In the code, wrap the code you want in pairs of Trajectories.Profiler.Start("MyLabel") and Trajectories.Profiler.Stop("MyLabel").

In-game, start it by pressing Ctrl-P. It shows each code entry belonging to one label as one line. The columns show:

  • NAME: The Label for the code being profiled.
  • LAST: Code runtime for a call in the last executed frame.
  • AVG: Code runtime averaged over all the calls since start or reset.
  • CALLS: Number of calls in the last executed frame.
  • AVG: Number of calls divided by the number of frames since start or reset.

You can reset these counters with the Reset button. You can enable/disable the display of any calls not called in the last frame with the Show zero calls button.

Development on MacOS

To get a working development environment on mac, things are a little different. This little guide will help you get going if you want to develop Trajectories on MacOS. Follow these steps:

  • Download and install Visual Studio, the community edition is free of charge. Bear in mind that it will also require you to have XCode installed - so you could easily end up downloading about 2 GB.
  • Assuming you want to use your default KSP installation for development (on MacOS it is in /Applications/KSP_osx), execute the script setup_mac.sh from the buildscripts folder in this repository. This will set up the environment variable KSPDEVDIR and create a few symbolic links in your KSP installation folder that will make it compatible with the Visual Studio Project.
  • Start visual studio from the console: open /Applications/Visual\ Studio.app. By starting it from the console you will have the environment variable KSPDEVDIR set for the time it runs, Visual Studio depends on this variable to find a couple of libraries in your KSP folder. If you have a better way to set that variable when you start Visual Studio from your launchpad, please adapt this guide.
  • Within Visual Studio, open the 'Trajectories.sln' project. You should be able to create a release build now.

I didn't try to run KSP in a debugger yet. If you know how to do this, please update this guide. It might work with using the Launcher.app in your KSP folder (which is already used to build Trajectories), so maybe you won't even have to download Unity.

Building Releases

Making releases is as simple as updating two version files and the clicking build. Below is a small checklist for releases.

However, before creating a release, make sure that you are actually authorized to make one. While the code is open source and you could theoretically do what you want, it would be very, very, very appreciated that you don't create new releases unless the current maintainer has either stepped back or has gone missing for a long time and doesn't reply to requests.

If you want to distribute your own version for testing, please do so by making it very clear to everyone that it's not an official release, and CHANGE THE VERSION NUMBER according to the versioning scheme below.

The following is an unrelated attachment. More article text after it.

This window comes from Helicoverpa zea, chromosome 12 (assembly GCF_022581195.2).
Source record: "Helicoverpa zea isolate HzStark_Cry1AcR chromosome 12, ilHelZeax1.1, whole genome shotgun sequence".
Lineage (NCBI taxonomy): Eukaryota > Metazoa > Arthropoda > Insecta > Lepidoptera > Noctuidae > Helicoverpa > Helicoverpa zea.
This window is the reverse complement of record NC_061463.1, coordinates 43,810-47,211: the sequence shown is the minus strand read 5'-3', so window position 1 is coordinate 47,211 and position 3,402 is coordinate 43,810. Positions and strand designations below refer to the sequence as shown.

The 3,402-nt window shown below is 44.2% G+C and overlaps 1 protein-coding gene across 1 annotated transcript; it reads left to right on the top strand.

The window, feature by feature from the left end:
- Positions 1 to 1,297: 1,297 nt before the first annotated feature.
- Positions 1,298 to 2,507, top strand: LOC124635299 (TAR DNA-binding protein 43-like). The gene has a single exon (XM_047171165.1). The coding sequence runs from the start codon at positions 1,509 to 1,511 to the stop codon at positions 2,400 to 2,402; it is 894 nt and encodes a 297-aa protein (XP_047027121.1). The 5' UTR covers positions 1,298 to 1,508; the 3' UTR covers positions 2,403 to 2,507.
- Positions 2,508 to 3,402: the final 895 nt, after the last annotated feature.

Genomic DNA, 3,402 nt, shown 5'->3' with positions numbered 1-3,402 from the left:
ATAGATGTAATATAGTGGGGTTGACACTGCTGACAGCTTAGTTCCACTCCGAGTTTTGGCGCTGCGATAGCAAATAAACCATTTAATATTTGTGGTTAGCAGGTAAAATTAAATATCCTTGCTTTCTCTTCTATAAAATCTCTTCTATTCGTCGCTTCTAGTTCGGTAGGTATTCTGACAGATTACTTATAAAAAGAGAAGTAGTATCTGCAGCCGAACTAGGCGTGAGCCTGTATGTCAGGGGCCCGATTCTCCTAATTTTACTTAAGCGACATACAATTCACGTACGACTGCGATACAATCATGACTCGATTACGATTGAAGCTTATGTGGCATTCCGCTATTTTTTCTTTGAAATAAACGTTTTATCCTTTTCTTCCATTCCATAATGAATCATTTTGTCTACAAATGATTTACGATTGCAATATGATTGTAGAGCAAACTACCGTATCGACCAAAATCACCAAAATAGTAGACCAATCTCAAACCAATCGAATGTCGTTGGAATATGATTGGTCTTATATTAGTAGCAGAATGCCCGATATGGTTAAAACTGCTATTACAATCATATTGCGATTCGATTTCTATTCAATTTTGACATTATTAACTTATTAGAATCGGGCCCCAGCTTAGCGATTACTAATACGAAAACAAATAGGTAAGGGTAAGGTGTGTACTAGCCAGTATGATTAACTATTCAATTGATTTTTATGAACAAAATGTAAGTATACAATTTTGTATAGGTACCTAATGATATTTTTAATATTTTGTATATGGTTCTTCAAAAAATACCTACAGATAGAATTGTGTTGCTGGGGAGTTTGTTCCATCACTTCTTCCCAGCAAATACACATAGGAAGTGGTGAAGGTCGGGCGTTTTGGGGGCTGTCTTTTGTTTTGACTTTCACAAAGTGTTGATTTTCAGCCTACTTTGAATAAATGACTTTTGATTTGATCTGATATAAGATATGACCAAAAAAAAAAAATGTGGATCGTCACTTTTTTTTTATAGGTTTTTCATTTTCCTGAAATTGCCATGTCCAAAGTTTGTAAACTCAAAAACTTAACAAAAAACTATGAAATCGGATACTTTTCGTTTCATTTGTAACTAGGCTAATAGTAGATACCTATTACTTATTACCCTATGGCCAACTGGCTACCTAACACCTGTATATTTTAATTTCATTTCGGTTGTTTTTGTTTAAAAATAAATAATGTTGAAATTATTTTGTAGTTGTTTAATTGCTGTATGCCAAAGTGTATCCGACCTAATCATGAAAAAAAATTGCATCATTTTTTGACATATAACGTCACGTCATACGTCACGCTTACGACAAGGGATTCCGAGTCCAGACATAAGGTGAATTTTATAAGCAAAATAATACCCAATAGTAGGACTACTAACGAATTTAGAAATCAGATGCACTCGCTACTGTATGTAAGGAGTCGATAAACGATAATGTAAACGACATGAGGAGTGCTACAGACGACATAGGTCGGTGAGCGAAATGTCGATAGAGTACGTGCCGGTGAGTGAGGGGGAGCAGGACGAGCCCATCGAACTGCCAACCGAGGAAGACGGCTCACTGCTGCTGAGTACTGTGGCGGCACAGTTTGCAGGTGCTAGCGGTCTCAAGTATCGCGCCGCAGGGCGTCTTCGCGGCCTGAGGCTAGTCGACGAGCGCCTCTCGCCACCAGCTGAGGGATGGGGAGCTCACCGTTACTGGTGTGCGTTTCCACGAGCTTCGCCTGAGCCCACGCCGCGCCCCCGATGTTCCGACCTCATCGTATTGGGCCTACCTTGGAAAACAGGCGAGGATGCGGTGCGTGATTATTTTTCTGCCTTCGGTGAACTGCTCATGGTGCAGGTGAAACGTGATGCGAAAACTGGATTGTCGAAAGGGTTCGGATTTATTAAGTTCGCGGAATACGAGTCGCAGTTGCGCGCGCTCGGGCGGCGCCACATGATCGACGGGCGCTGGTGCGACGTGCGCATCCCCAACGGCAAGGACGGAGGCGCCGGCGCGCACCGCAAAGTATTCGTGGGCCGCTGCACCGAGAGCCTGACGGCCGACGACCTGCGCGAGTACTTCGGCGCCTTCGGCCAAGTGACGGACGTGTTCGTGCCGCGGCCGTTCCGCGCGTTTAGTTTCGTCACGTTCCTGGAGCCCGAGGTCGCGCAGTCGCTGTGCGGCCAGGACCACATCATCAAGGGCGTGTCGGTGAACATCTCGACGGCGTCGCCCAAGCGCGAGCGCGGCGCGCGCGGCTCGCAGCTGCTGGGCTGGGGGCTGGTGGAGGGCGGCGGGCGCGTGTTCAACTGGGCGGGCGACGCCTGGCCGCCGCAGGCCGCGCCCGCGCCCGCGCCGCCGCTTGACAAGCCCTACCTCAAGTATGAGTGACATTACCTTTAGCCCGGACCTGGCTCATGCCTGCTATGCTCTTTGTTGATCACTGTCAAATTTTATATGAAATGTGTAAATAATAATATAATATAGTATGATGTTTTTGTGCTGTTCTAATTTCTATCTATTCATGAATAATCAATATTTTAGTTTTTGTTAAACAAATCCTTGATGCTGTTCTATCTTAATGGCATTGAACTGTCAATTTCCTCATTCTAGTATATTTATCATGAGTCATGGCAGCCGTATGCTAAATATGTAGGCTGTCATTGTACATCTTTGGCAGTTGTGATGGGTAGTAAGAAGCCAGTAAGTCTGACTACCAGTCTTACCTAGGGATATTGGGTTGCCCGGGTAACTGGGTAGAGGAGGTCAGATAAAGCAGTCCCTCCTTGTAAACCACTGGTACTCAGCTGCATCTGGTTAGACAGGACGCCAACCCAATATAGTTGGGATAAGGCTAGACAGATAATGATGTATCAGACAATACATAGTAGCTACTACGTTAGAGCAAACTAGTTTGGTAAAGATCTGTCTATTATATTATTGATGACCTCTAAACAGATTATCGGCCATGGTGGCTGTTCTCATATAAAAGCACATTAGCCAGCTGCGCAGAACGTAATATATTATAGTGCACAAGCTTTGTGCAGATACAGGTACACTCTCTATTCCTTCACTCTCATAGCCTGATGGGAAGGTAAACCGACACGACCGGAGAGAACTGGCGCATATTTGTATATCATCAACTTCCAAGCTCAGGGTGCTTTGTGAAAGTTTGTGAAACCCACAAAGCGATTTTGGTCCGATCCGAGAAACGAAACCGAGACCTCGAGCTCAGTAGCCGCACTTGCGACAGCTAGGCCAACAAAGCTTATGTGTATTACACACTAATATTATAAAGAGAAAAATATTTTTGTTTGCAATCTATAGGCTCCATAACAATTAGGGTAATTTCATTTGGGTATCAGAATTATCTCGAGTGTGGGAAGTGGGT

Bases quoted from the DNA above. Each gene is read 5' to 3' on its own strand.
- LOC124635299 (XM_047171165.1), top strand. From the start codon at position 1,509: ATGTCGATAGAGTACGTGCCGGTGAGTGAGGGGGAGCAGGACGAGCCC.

Release Checklist

  • Complete the CHANGELOG.md file, and fill out the release date field. Make sure to credit all contributors.
  • Adjust the compatible KSP version numbers in Trajectories.version. Actually test if they work in all the KSP version claimed compatible.
  • Bump the version number in Trajectories.version and Plugin\Properties\AssemblyInfo.cs according the the versioning rules below.
  • Check with Git that your working directory is clean. No Changes are allowed, everything must be committed.
  • Build the Project in release mode
  • Clean out the GameData folder of your KSP install, only the ´Squad` folder should remain.
  • Extract the Trajectories-<version>.zip that was created during the Release build into your GameData folder
  • Launch KSP in the non-Developer mode and verify the functionality. Check the output_log.txt for errors.
  • Create a Tag with Git, push all commits and the tag to GitHub.
  • On GitHub, draft a new release selecting the newly created tag
  • Upload the Trajectories-<version>.zip file to GitHub, paste the changelog there
  • On SpaceDock, draft a new release and upload the Trajectories-<version>.zip.
  • On the KSP forums, create a new post with the changelog and links to both GitHub and SpaceDock.
  • On http://ksp-avc.cybutek.net, update the version and compatibility numbers according to the AVC version file

Versioning

The rules for versioning are rather lax, except for the main most important #1 rule:

DO NOT RELEASE DIFFERENT PRODUCTS UNDER THE SAME VERSION NUMBER

While the rules below are guidelines and can be ignored rather arbitrarily by the maintainer, the rule above is THE LAW. If you let a build slip out that differs from another build by as little as one bit but has the same version number, kittens will die and Krakens shall eat your ship. Increment the version number even if the change is minuscule.

If the Version is MAJOR.MINOR.PATCH, then

  • MAJOR is the major version number, to be incremented when a major code restructuring and/or change in functionality has taken place.
  • MINOR is incremented when there are notable and visible changes and/or additions to functionality
  • PATCH is incremented for smaller and/or invisible changes

I believe that 3 version numbers are precise enough, so even when creating bugfix releases with tiny changes, don't add another version number - increment the PATCH number instead.